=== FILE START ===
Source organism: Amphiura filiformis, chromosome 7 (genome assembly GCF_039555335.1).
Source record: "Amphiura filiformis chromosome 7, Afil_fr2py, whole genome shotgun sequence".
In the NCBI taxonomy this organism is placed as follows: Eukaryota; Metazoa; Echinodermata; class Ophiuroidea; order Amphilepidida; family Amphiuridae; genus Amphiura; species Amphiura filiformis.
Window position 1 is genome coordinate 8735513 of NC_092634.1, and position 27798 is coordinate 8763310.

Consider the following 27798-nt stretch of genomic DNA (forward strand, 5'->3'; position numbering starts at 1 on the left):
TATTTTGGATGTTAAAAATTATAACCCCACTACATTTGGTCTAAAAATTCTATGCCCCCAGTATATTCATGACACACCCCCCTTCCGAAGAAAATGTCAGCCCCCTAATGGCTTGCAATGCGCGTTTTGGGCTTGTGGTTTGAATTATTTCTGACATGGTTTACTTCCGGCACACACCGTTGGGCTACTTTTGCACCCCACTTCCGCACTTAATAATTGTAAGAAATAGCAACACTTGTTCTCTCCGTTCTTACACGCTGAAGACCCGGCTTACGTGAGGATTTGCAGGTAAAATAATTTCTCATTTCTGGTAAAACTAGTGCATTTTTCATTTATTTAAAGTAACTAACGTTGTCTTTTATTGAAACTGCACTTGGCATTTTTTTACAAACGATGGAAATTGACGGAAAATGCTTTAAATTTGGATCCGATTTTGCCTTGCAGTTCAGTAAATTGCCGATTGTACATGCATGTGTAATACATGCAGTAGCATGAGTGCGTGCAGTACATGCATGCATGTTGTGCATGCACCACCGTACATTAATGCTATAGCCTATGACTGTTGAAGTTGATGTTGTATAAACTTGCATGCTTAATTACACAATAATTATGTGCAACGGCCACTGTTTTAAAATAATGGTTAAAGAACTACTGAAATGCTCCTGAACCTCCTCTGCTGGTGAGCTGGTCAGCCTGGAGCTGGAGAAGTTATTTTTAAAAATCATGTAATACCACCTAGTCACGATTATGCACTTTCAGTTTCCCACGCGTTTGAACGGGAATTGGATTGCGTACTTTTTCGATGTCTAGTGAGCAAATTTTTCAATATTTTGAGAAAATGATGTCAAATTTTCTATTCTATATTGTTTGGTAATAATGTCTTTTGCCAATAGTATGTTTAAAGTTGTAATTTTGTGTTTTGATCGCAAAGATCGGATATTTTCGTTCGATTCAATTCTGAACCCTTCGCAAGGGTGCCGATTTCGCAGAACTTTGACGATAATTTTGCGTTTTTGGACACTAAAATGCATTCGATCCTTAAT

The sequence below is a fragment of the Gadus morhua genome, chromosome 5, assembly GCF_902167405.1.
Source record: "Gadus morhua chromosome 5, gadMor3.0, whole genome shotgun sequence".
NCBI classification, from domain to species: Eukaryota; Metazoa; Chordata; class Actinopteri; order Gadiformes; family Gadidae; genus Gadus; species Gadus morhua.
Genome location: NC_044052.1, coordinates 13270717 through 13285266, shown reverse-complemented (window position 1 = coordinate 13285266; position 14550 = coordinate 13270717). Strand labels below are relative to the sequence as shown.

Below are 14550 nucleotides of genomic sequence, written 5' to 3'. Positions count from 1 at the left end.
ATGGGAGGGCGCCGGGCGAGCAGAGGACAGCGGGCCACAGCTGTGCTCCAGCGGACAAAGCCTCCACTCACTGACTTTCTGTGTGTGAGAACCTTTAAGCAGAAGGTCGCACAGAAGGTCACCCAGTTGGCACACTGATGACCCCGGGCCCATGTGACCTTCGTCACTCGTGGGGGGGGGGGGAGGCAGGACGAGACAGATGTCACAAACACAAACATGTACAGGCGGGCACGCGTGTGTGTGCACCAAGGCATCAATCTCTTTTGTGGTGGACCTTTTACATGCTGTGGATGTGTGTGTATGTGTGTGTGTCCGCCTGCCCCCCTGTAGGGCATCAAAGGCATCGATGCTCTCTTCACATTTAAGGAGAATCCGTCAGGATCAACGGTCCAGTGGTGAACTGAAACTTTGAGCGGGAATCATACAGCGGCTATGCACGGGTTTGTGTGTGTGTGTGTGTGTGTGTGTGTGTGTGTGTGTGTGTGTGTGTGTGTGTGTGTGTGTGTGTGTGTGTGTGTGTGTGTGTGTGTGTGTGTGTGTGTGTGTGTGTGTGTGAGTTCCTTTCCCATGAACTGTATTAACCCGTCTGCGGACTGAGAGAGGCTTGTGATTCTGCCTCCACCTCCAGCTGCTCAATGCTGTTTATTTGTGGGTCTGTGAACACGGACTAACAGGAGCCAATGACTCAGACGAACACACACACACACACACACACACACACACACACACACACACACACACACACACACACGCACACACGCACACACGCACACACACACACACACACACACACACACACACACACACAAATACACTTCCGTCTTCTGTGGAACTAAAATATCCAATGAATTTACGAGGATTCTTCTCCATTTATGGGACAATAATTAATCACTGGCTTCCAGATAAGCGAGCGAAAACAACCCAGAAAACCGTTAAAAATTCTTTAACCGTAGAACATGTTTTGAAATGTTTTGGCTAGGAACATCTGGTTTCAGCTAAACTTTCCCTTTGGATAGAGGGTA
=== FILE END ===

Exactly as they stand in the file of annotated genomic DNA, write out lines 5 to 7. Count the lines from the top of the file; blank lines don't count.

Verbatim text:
Consider the following 27798-nt stretch of genomic DNA (forward strand, 5'->3'; position numbering starts at 1 on the left):
TATTTTGGATGTTAAAAATTATAACCCCACTACATTTGGTCTAAAAATTCTATGCCCCCAGTATATTCATGACACACCCCCCTTCCGAAGAAAATGTCAGCCCCCTAATGGCTTGCAATGCGCGTTTTGGGCTTGTGGTTTGAATTATTTCTGACATGGTTTACTTCCGGCACACACCGTTGGGCTACTTTTGCACCCCACTTCCGCACTTAATAATTGTAAGAAATAGCAACACTTGTTCTCTCCGTTCTTACACGCTGAAGACCCGGCTTACGTGAGGATTTGCAGGTAAAATAATTTCTCATTTCTGGTAAAACTAGTGCATTTTTCATTTATTTAAAGTAACTAACGTTGTCTTTTATTGAAACTGCACTTGGCATTTTTTTACAAACGATGGAAATTGACGGAAAATGCTTTAAATTTGGATCCGATTTTGCCTTGCAGTTCAGTAAATTGCCGATTGTACATGCATGTGTAATACATGCAGTAGCATGAGTGCGTGCAGTACATGCATGCATGTTGTGCATGCACCACCGTACATTAATGCTATAGCCTATGACTGTTGAAGTTGATGTTGTATAAACTTGCATGCTTAATTACACAATAATTATGTGCAACGGCCACTGTTTTAAAATAATGGTTAAAGAACTACTGAAATGCTCCTGAACCTCCTCTGCTGGTGAGCTGGTCAGCCTGGAGCTGGAGAAGTTATTTTTAAAAATCATGTAATACCACCTAGTCACGATTATGCACTTTCAGTTTCCCACGCGTTTGAACGGGAATTGGATTGCGTACTTTTTCGATGTCTAGTGAGCAAATTTTTCAATATTTTGAGAAAATGATGTCAAATTTTCTATTCTATATTGTTTGGTAATAATGTCTTTTGCCAATAGTATGTTTAAAGTTGTAATTTTGTGTTTTGATCGCAAAGATCGGATATTTTCGTTCGATTCAATTCTGAACCCTTCGCAAGGGTGCCGATTTCGCAGAACTTTGACGATAATTTTGCGTTTTTGGACACTAAAATGCATTCGATCCTTAAT

The sequence below is a fragment of the Gadus morhua genome, chromosome 5, assembly GCF_902167405.1.